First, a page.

Tommy has been there and dunne that


By Steven Kelly

Tommy Dunne is well renowned within hurling circles. The Toomevara native and proud Tipperary man has had many successes throughout his long hurling career. His big day arrived in the 2001 All-Ireland Final against Galway when he captained the winning side, which included the likes of Brendan Cummins and Lar Corbett; they were only beginning their inter-county careers at the time. Tommy looks back on his upbringing with fond memories: “I am the oldest; I have four brothers and one sister. We used to live in the village of Toomevara and then we moved to a place called Gurtagarry. That is where I attended primary school. I then went on to secondary school in Templemore. My mum was a Borrisoleigh woman and my dad was a Toomevara man through and through. My dad and my uncle Jimmy hurled for Toomevara and they would have been hugely influential on me starting out. I remember just hurling anywhere. In the yard, around the house, in the neighbour’s field anywhere really. It was everywhere and I loved it. I loved all sports. Growing up in the 70s and early 80s it was a huge part of my life.”

Tommy felt sport was everything and was always something he looked forward to. He said: “I remember watching the famous All-Ireland between Kerry and Offaly. I just recently watched it again in the last 12 months and it brought me back to watching it as a youngster, with my family in the sitting room. In terms of hurling, I remember playing with sods of turf on my neighbour Mikey Ryan’s farm. I used to help him on the farm and he would have given me some pocket money. He was very good to me. Sadly he passed away last year. We didn’t have the sliotars to play with at that age, but we played with what we could and it was still a very enjoyable time.” In terms of experiencing an inter-county game for the first time, Dunne remembers this moment fondly: “My dad took me to a Munster semi-final in ‘82, between Cork and Waterford. Tipperary at the time didn’t feature. Cork had a fierce strong side. They were a powerful team. I just remember sitting in Thurles with my Dad and wanting to be guys like Jimmy Barry Murphy, Tom Cashman and Dermot MacCurtain. These names flew off the tongue. I remember watching that All-Ireland between Cork and Kilkenny. I watched it at home; there were some serious hurlers on show. That was the catalyst for me to become an inter-county hurler.”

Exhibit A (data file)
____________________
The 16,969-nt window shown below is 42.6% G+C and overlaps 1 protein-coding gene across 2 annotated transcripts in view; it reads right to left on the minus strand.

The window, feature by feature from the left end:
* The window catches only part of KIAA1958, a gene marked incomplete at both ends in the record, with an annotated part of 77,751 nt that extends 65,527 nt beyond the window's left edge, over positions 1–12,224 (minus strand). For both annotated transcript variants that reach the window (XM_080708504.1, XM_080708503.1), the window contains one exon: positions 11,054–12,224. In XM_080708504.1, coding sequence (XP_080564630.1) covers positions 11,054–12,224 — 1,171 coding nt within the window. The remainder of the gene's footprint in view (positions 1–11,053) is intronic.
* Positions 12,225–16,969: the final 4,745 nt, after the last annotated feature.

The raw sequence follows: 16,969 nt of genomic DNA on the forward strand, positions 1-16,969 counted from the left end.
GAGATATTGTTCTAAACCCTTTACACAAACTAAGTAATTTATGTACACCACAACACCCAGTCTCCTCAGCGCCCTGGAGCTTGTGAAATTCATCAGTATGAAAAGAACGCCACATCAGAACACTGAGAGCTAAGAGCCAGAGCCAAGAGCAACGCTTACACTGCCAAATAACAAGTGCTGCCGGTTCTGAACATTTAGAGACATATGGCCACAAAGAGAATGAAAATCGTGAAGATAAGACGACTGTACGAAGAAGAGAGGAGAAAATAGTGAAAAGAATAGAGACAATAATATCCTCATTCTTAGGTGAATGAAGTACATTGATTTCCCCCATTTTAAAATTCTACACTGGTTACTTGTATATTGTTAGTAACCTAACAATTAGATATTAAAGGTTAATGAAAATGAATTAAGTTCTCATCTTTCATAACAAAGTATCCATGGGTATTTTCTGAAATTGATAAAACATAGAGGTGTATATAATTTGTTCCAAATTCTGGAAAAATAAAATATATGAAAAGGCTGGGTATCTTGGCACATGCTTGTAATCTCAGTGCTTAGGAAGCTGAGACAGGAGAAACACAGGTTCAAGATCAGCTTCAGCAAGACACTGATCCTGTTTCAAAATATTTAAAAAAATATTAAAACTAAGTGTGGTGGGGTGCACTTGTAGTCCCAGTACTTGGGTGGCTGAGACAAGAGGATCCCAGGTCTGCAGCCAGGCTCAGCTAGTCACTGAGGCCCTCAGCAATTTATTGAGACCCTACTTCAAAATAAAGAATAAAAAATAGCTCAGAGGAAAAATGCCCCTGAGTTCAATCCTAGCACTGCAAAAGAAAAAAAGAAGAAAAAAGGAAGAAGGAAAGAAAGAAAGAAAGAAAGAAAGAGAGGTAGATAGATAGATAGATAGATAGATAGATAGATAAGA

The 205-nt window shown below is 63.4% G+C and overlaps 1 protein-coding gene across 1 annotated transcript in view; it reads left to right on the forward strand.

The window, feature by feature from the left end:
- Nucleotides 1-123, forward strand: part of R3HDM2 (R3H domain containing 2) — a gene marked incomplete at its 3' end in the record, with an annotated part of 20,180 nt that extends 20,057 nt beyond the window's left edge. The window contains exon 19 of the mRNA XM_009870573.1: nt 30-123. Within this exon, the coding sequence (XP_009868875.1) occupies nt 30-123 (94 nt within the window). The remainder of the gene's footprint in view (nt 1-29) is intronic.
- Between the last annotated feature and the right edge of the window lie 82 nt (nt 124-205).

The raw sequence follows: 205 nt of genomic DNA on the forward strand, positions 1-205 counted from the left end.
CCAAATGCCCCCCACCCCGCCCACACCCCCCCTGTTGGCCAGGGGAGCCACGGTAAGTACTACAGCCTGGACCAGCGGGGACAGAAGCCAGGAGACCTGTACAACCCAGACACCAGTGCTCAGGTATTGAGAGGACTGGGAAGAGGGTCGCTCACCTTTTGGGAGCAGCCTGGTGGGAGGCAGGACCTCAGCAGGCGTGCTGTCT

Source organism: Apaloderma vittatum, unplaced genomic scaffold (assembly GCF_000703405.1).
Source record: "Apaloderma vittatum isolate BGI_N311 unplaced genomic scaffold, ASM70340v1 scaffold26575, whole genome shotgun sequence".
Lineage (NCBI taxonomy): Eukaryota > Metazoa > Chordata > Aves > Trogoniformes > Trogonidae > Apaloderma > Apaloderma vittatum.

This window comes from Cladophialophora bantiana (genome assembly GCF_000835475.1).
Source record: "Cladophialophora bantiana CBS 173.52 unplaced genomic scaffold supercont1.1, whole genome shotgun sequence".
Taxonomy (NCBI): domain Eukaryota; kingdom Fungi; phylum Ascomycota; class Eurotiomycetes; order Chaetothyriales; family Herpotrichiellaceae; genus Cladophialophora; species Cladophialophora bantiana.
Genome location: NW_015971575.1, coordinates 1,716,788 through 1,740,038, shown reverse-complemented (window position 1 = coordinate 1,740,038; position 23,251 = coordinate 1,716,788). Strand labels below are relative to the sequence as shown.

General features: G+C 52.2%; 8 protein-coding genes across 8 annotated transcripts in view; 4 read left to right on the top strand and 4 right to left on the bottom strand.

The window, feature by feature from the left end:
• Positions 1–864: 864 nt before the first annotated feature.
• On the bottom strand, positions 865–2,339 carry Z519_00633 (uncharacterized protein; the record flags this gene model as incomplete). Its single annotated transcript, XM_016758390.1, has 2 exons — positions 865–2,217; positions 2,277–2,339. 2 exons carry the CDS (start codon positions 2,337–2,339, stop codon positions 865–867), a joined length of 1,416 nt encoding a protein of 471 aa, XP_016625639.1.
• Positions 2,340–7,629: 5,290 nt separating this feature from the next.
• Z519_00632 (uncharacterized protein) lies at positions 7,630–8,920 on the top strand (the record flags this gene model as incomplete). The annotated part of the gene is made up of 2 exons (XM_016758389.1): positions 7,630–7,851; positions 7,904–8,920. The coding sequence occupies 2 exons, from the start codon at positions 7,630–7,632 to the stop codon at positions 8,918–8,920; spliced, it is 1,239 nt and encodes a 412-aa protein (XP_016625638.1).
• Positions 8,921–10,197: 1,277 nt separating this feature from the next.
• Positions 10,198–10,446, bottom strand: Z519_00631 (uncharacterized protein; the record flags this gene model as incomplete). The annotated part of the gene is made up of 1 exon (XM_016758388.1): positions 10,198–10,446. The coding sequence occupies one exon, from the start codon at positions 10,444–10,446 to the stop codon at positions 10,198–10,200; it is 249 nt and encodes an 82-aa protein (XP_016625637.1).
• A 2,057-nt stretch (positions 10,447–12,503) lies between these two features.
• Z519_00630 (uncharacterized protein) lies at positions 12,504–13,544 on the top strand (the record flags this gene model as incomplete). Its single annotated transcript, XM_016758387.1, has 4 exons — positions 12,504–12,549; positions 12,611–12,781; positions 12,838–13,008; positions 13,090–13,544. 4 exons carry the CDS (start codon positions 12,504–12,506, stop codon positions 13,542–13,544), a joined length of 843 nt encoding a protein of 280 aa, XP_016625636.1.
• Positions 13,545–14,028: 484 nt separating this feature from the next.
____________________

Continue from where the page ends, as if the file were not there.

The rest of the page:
Dunne is from a very successful area in the north of Tipperary called Toomevara. The ‘Greyhounds’ as they are known became very successful at senior level in the 90s and into the 2000s. However, this wasn’t always the case. He said: “I remember going to an Intermediate North Final against Portroe in 1983 and losing to a last-minute goal and the devastation I felt as a result. My father was playing. That would have been one of the first games I would have been at and I suppose that gave me a feel for the game. In terms of playing for the club, I remember playing in an U12 county final against Knockavilla Kickhams in Templemore. I came on as a sub. I was only nine. I remember missing a sitter. Kevin Kennedy came through and gave me the ball. I was too nervous to catch it and doubled on it. I will never forget it. Luckily we were blessed with great coaches who would have helped with my confidence as a player. I would have to thank a great coach of mine Neil Williams. He was a teacher in Toomevara at the time and coached the Juvenile section of the club for many years. He developed many players and was the driving force for sure. There were other people like the likes of Tom Hassett and Jerry Kelly, but Neil would pick the team and do the drills at training. Neil helped us win U12 and U14 county finals and helped me on my way I suppose.”

In terms of Tipperary and eventually making it onto the county set up, in the weeks before he entered the Tipperary senior squad, Tommy recalls what happened: “God I do remember it. I had played minor and U21 for Tipp. The senior manager Babs Keating rang my Dad. I didn’t even talk to him myself. My dad had reservations. He thought I might have been too young or too light. In those days the national league took place from October onwards. So it would have been late ‘92 into ‘93. I came on in a National League game against Offaly. I was marking the Offaly legend, Brian Whelahan. It was a surreal feeling and to share a dressing room with the likes of Declan Ryan at such a young age was an amazing feeling. These guys were men you looked up to. I was still only a kid.”